South Bend, Ind. - In a matchup of two tremendous players that will undoubtedly go against one another tonight in Notre Dame Stadium, Southern California wide receiver Drake London and Notre Dame safety Kyle Hamilton will be a part of the age-old rivalry between the Trojans and Fighting Irish.
Did London and Hamilton rack up big statistics thus far? Why are these two players considered to be elite? How does this matchup stack up?
Let’s start with the overall makeup of the players and what each accomplished so far this season and the prior two seasons.
Vitals: 6’5”, 210 pounds
High School: Moorpark (Calif.) High School
College: Southern California
Statistics: During the first six games of 2021, London accumulated 64 receptions, 832 yards, and five touchdowns. The junior is no stranger to success with the Trojans, hauling in 39 passes for 567 yards and five touchdowns as a mere freshman. He did well as a sophomore, too. During the shortened 2020 season, London caught 33 passes for 502 yards and three touchdowns.
Who is Drake London as a Player?
This big-bodied wide receiver should not be considered a burner. What he does best would be to beat any type of coverage used against him. To accomplish that feat, London’s best at beating defensive backs near the line of scrimmage by using his hands to fend off cornerbacks, running good routes, and maximizing his size and strong hands to catch contested passes.
Vitals: 6’4”, 220 pounds
High School: Atlanta (Ga.) Marist
College: Notre Dame
2021 Statistics: 32 tackles, two tackles for loss, three interceptions, and four passes broken up. His first year in South Bend saw Hamilton record 41 tackles, one tackle for loss, four interceptions, and six pass breakups. In 2020, Hamilton’s performance netted him 51 tackles, 4.5 tackles for loss, one interception and six passes broken up.
Who is Kyle Hamilton as a Player?
During his freshman season, Hamilton’s first play in Notre Dame Stadium saw him intercept a pass against New Mexico and race 34 yards for a touchdown.
Those types of plays represent why most teams tend to stay away from Hamilton, but that does not stop him from making game-changing plays. Against Florida State earlier this season, Hamilton ran across the field and intercepted a pass that was along the sideline. His starting point was near the opposite hash, too far away from the play for any Florida State player to think Hamilton would be near the pass. Hamilton’s speed and instincts are rare and that’s why he made that incredible play against the Seminoles.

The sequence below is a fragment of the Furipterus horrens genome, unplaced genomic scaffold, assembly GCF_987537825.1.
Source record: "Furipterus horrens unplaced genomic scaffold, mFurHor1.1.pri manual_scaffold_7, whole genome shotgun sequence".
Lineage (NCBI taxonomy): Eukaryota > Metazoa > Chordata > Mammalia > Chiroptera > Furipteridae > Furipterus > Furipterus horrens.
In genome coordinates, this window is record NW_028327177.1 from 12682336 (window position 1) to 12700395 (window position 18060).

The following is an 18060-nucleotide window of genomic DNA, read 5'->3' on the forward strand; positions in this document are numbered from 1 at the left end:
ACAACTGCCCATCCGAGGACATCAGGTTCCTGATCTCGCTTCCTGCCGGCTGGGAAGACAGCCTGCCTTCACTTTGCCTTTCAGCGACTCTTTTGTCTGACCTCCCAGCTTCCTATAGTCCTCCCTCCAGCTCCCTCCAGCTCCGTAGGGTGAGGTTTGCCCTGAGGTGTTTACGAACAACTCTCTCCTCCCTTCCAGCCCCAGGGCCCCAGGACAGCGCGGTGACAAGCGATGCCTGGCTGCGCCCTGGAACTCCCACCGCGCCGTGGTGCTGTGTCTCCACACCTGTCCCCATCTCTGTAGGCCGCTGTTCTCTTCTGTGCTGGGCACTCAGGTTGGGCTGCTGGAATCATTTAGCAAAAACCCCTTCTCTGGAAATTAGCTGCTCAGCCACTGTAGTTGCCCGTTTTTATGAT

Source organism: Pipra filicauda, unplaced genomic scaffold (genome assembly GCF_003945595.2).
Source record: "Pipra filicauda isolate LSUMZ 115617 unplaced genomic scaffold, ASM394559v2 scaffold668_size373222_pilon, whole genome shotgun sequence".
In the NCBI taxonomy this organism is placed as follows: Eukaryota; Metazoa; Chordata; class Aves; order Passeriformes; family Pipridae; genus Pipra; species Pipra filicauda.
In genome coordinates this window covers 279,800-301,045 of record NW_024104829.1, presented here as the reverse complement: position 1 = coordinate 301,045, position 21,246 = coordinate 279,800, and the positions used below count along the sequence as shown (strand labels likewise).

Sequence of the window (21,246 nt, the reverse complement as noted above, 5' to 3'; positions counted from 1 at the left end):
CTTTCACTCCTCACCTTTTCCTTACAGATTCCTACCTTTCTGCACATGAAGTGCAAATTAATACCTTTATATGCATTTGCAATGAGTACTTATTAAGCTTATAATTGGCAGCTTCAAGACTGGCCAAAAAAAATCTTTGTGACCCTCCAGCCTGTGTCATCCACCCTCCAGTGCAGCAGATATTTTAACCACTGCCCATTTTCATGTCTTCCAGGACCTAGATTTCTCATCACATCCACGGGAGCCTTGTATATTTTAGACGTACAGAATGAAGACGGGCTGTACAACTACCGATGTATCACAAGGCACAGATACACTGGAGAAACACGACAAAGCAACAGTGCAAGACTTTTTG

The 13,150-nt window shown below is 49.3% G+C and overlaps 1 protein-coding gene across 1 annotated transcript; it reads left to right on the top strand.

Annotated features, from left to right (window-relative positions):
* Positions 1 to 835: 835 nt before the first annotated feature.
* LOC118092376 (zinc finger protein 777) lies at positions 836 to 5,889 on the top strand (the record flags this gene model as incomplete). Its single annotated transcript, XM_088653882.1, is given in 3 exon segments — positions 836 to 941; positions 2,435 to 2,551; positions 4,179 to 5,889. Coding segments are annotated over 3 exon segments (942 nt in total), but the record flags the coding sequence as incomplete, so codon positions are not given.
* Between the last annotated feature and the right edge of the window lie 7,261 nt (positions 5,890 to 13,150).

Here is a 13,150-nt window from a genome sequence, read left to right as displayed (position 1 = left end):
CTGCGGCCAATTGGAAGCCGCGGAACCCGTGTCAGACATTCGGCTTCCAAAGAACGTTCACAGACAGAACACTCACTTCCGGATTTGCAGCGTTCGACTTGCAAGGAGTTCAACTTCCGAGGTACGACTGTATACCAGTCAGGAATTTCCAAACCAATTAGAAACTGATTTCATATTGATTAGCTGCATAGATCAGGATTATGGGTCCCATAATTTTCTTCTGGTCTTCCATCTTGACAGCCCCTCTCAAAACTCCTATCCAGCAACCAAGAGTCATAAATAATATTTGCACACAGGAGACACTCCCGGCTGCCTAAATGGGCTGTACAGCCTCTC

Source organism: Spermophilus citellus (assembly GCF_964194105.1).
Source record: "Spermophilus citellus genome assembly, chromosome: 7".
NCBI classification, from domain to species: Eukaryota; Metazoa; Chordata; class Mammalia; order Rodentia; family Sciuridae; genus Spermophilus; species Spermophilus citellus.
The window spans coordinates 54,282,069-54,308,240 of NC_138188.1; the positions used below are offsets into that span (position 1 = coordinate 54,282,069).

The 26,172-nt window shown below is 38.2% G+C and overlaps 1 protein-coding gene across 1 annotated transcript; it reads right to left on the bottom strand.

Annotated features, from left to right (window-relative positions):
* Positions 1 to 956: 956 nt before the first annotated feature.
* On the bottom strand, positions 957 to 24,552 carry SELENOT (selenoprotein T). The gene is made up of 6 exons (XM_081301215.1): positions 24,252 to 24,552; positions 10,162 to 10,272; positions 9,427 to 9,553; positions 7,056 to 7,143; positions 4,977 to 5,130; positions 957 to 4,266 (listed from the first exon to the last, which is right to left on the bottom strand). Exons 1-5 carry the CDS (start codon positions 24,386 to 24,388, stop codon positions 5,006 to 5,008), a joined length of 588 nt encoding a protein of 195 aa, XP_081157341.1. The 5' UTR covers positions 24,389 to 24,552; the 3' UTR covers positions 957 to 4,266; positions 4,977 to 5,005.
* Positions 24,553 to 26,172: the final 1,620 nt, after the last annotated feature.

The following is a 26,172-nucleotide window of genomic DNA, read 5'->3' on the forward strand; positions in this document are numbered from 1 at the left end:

The Physical and Mental Matchup
Hamilton plays at different levels of the Irish defense, and also blitzes from different depths of the line of scrimmage, too. Will he eventually line up in press coverage and play London one-on-one? Not likely, but one does not know for sure.
What fans and NFL scouts alike should expect would be for Hamilton to try and defend deep passes to London from Southern California quarterback Kedon Slovis, and more importantly, be associated with the midfield zone that London will assuredly enter many times during tonight’s contest.
When London comes across the field, instead of just waiting and watching for big collisions, make sure to notice how each player positions himself to make a play on the football. It may only transpire two or three times during the game.
When they do battle for the football, the talent of each will undoubtedly stand out, but technique and mental awareness should win out when London battles Hamilton for the football while it’s in the air. It’s an intricate process.
Which player adjusts better prior to the snap of the football? Mental adjustments, as noted above, the truly great college players tend to make great plays with their intelligence as well as their physical talents. That’s what these two need to be graded on more than anything else on the field turf of Notre Dame Stadium.
The physical traits of London and Hamilton provide excellent examples of athletes with the size and athleticism to be multi-year NFL players. Now, can they show against one another that they understand tendencies in formation and down and distance, as well as how to best handle time management among other critical aspects of football?
In short, do each of these college stars maximize matchups away from one another, while also creating the best situation to beat one another when they do finally go after the same football during a handful of plays?
Football holds similarities to chess, with both forms of competition played with the mind. The winner between London and Hamilton will need to outsmart the other. How that scenario plays out could help Southern California or Notre Dame win the football game. Both are counted on heavily for the Trojans and the Irish.
Who wins the matchup would be hard to say, but it’s certainly going to be fun to watch regardless of which talented player comes out on top.
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